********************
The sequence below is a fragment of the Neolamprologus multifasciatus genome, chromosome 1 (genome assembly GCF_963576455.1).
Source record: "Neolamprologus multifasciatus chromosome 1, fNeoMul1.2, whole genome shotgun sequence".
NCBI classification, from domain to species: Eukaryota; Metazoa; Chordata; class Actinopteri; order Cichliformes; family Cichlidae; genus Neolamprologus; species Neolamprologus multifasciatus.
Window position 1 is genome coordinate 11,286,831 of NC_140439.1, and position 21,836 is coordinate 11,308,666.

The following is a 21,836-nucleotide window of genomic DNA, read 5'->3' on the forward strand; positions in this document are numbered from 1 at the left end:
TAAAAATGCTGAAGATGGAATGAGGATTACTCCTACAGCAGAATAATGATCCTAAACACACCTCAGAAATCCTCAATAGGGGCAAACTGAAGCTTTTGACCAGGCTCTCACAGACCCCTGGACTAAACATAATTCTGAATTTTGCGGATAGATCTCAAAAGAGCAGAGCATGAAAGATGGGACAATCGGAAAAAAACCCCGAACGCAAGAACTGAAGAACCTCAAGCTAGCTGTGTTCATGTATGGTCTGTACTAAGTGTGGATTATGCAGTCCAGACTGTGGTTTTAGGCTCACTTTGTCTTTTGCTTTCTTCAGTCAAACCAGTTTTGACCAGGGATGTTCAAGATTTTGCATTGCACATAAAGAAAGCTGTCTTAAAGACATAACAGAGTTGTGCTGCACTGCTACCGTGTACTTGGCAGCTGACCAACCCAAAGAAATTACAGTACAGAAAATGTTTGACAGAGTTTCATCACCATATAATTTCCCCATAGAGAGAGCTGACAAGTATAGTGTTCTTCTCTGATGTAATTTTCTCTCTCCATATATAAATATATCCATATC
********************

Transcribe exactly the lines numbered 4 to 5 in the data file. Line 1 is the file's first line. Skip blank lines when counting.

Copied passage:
Window position 1 is genome coordinate 11,286,831 of NC_140439.1, and position 21,836 is coordinate 11,308,666.

The following is a 21,836-nucleotide window of genomic DNA, read 5'->3' on the forward strand; positions in this document are numbered from 1 at the left end: